I also believe, however, that distrust can also be earned by not doing. The lack of action can cause just as much of a wave in a relationship (personal or professional) as an action.

When we don’t do what we say we are going to do
If you’ve ever uttered the phrase “I’ll believe it when I see it” about someone, you’ve lost trust in that person to finish what they say they will do. A repeated lack of follow through, even if it’s not in the same area of assistance can cause trust to dwindle with every occurrence. The lack of action can be anything from not finishing assigned collaborations to not being available for support when needed. It can even be in the perception of someone not doing their job when their lack of assistance or attention affects the way that you do your job.

When we don’t anticipate needs
We obviously cannot anticipate everyone’s needs all the time, but I do believe that in this area people will award points for effort when they feel that the majority of the time people are being proactive versus reactive. Reactiveness causes anxiety and stress for many people and can cause a person to wonder why the situation couldn’t be seen coming (of course, depending on the situation). In terms of trust, if I feel you rely more on reactiveness than proactiveness, I may feel like I need to be more on point in order to catch situations for someone versus with someone because I don’t trust you to anticipate needs.

When we say nothing (or focus on the wrong feeling)
I recently saw a quote that said, “Sometimes the most powerful thing you can say is nothing at all.” In regards to trust, I think of this saying more in the way of referencing when we need support. If I am asking for support and I’m not getting it, I will probably lose trust in that you will ever support me. Support also includes, however, the ability to have challenging conversations with people who need to improve their practice, so not only the positive feel-good support but holding people accountable as well. In focusing on the wrong feeling causing distrust, I worked in a school once where the principal refused to focus any energy on the issues that were plaguing the climate & culture of the building. Instead, she would point out only the good things that were happening but ignored the lack of positive relationships or accountability for everyone in the building which caused a major distrust of her.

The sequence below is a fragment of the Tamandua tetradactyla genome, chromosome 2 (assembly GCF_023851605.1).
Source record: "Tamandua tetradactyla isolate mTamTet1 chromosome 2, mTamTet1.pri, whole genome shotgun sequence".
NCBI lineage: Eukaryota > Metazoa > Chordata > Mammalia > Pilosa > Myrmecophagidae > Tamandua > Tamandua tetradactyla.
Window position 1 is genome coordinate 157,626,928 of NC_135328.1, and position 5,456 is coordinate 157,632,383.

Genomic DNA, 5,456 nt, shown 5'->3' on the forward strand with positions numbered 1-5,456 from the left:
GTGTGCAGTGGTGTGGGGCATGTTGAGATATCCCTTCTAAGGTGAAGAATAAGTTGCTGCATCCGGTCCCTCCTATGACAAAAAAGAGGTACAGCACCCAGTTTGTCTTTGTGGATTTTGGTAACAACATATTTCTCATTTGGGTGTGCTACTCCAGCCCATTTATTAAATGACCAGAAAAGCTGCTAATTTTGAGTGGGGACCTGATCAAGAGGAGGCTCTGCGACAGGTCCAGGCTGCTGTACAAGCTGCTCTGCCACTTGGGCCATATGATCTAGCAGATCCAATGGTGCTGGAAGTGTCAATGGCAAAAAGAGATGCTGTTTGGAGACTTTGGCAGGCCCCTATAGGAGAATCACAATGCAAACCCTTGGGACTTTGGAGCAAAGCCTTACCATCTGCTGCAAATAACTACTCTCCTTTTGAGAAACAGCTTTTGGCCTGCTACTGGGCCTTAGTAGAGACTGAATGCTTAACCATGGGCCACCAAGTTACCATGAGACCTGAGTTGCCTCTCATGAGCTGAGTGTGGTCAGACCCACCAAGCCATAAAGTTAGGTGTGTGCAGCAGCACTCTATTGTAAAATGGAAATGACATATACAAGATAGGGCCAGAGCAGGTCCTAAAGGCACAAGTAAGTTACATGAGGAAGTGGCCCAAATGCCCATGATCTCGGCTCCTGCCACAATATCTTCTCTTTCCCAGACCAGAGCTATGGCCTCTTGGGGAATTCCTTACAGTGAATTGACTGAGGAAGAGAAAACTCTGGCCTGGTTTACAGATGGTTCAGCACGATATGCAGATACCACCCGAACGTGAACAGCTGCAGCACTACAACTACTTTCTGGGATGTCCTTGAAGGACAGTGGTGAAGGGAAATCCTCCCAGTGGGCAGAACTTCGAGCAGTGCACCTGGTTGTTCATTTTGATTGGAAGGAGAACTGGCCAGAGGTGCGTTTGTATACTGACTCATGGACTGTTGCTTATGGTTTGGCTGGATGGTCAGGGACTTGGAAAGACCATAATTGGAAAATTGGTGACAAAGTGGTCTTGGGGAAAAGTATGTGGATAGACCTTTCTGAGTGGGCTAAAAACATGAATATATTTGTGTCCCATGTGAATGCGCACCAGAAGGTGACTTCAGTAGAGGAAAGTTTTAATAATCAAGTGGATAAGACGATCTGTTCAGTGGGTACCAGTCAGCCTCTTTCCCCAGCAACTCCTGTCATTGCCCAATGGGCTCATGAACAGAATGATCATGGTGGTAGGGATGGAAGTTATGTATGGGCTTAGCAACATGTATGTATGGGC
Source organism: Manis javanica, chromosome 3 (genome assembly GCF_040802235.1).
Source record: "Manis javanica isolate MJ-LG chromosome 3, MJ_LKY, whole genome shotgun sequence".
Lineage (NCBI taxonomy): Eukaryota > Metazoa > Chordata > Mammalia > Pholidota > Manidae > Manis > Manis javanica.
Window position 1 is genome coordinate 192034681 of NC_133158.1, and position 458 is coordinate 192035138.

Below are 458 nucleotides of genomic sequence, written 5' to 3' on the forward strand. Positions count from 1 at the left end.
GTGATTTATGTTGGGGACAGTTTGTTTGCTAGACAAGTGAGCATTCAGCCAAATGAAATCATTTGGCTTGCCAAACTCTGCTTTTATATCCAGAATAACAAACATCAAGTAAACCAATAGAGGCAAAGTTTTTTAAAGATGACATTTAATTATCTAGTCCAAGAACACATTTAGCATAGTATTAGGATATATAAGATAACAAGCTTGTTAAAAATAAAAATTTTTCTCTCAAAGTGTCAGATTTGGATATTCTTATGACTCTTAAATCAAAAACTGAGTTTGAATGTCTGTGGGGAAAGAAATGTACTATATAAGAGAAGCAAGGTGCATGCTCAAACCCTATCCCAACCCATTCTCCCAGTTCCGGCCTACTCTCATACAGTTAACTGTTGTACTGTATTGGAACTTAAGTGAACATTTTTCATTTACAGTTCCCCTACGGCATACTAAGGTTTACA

Your choice in words and actions can convey a powerful message but your lack of them can as well. Remembering that not only our actions but our lack thereof can cause a lack of trust needs to be kept in mind when being purposeful in our leadership and communication with the people around us. Trust can be broken in an instant and takes patience, diligence, and dependability in order to rebuild.

trust

Change · Climate · Culture · leadership · Mandy Froehlich · reflections · relationships

When The Ball Finally Drops

I was sitting in the car on my way to a doctor’s appointment this morning desperate, mentally willing my blood pressure to lower. I had a deep feeling of dread in my stomach. The moment that I knew was coming for the last few months had finally happened. Right before I left for the doctor’s appointment, I had found out I dropped a ball.

It wasn’t a large ball by any stretch, a medium one maybe, but the first major one I had dropped since being in my new role. I guess going into my third year, that’s not too bad, but I needed to get bailed out by my network administrator…while he was on vacation. And while I get along smashingly well with my network admin, his last words to me before he signed off were, “Try not to break anything.” Yea. It was a seriously stupid move on my part. He was very, very patient with me, which is a true testament to the amazing, working relationship that we have formed over the last couple years because believe me when I say, at that point he could have easily made me cry.